WASHINGTON — Supreme Court justices seemed ready Wednesday to adjust the legal leash on drug-sniffing dogs, in two high-profile cases arising out of Florida.
With a battery of pointed questions, justices voiced skepticism about a Florida Supreme Court ruling that imposed strict criteria for determining when a dog is qualified to help make a drug bust. At the same time, court conservatives joined liberals in suggesting that a police canine sniffing at the front door of a suspected drug house may be a search that triggers constitutional protections.
“It seems to me crucial that this officer went onto the portion of the house as to which there is privacy, and used a means of discerning what was in that house that should not have been available,” Justice Antonin Scalia said at one point.
The two cases heard separately Wednesday morning will help shape law enforcement agencies’ growing canine dependency. Twenty-four states – including Pennsylvania, Texas, Washington and Idaho – have sided with Florida law enforcement officials, noting in a legal brief that “drug-detecting canines are one of the essential weapons in the states’ arsenal to combat this illegal traffic.”
While tracking questions can lead court observers astray, a majority of the justices who spoke Wednesday sounded protective of the privacy inherent in a home. In a previous case that involved thermal imagers used to locate household marijuana-growing operations, the court said obtaining details of the home’s interior was a search that required a warrant under the Fourth Amendment. Similar reasoning could apply to a dog’s finely tuned nose, some justices hinted Wednesday.
“Doesn’t that mean that what’s in your home that’s not visible to the public has an expectation of privacy as well?” Justice Sonia Sotomayor asked attorney Gregory C. Garre, who’s representing Florida in both cases.
Garre’s response that people can’t expect privacy “when it comes to contraband” was flatly rejected by Justice Anthony Kennedy, who’s a frequent swing vote on close decisions. Kennedy and Scalia, both Republican appointees, joined Sotomayor and several other Democratic appointees in repeatedly challenging Florida’s case.
“When a police officer takes a narcotic detection dog up to the front door of the house, that is also a Fourth Amendment search because that is a physical trespass upon the constitutionally protected area . . . of the home,” added Howard K. Blumberg, a Miami-based assistant public defender.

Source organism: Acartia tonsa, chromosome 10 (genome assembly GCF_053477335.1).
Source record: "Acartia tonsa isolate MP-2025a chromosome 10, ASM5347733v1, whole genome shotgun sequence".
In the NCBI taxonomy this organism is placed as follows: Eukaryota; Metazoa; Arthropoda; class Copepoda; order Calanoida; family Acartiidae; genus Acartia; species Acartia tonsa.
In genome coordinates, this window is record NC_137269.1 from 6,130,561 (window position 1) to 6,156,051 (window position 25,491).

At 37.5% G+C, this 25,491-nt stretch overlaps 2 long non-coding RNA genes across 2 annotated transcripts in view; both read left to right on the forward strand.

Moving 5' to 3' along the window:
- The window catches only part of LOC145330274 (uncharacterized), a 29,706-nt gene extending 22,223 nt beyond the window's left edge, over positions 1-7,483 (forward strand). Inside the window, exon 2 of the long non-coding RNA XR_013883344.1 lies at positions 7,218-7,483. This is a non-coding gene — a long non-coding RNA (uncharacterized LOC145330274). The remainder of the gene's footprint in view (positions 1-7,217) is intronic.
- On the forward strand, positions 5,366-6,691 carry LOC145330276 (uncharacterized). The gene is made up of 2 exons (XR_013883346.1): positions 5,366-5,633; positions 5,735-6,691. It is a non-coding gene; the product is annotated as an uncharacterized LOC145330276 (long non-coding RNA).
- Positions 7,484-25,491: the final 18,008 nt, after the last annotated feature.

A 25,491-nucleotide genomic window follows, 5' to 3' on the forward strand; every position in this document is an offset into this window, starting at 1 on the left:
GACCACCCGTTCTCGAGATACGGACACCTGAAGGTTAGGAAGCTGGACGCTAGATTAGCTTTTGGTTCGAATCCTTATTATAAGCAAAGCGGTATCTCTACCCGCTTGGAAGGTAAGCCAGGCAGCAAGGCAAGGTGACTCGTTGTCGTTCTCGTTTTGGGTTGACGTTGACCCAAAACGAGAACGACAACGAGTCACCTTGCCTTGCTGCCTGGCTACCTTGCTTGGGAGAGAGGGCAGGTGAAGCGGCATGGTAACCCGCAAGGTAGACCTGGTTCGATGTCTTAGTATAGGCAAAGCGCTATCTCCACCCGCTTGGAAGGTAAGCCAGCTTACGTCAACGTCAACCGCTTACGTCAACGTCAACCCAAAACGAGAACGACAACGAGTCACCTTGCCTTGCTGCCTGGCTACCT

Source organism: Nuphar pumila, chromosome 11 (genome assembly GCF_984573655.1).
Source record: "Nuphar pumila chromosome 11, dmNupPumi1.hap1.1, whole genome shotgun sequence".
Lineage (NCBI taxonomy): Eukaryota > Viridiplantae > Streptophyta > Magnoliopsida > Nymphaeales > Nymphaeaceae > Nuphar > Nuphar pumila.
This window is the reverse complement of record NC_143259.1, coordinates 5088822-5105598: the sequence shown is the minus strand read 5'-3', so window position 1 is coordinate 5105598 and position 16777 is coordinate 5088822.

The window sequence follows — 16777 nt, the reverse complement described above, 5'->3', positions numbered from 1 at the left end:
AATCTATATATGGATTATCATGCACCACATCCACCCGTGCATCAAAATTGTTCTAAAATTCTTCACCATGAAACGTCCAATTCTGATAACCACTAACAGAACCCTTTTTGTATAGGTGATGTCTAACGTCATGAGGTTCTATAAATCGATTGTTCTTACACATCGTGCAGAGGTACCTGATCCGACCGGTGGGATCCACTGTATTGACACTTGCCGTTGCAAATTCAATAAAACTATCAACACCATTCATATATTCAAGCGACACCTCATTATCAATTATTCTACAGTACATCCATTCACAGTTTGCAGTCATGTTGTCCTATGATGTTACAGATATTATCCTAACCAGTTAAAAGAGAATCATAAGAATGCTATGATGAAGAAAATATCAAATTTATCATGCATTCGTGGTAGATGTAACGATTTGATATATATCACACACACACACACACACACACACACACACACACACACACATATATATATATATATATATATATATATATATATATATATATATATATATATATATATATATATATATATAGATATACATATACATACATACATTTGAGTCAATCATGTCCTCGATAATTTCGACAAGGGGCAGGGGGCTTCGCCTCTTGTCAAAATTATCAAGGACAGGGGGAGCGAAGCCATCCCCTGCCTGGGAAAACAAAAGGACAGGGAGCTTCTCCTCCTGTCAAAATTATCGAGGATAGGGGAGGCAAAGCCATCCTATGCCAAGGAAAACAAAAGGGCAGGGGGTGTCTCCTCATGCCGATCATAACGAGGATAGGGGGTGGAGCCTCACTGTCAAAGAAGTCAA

Blumberg represents Joelis Jardines, who was living in south Miami-Dade County in 2006. Franky, a chocolate Labrador retriever who’s since retired, and his human partner with the Miami-Dade Police Department approached the Jardines’ home on Dec. 5, 2006. Franky sniffed at the front door and then sat down, an alert sign.
Police subsequently raided the house and found more than 25 pounds of marijuana. Justice Samuel Alito and Chief Justice John Roberts Jr. sounded sympathetic to the state’s cause.
“You may have an expectation of privacy in the marijuana plants, but you don’t have an expectation of privacy in the odor, because you’re emitting it out into the world, and it’s the odor that was detected,” Roberts reasoned.
The second case heard Wednesday involved Aldo, a German shepherd who was on patrol the afternoon of June 24, 2006, with his human partner from the Liberty County Sheriff’s Department in Florida’s panhandle. The deputy pulled over a pickup with an expired tag. Aldo alerted, and the deputy found 200 pseudoephedrine pills, which can be used to make methamphetamine.
A divided Florida Supreme Court subsequently ruled that Aldo’s alert was insufficient to show probable cause for a follow-up search, because of questions about the dog’s reliability. The state court spelled out a series of records that law enforcement agencies must be prepared to provide to demonstrate a drug-sniffing dog’s reliability. State officials call this burdensome, and a number of justices seemed to agree.
“Why is that the right list?” Justice Stephen Breyer asked. “I mean, what in the Constitution requires that list?”
Tallahassee-based assistant public defender Glen P. Gifford asserted that firm requirements are needed because “officers like to search so they can get probable cause so that they can advance their career,” but Scalia seemed to speak for other justices when he countered that officers “like to search where they’re likely to find something, and that only exists when the dog is well-trained.”
Justice Clarence Thomas, following his customary practice, remained silent throughout the oral arguments. Decisions in the two cases, Florida v. Jardines and Florida v. Harris, are expected by the end of the court’s term next June.
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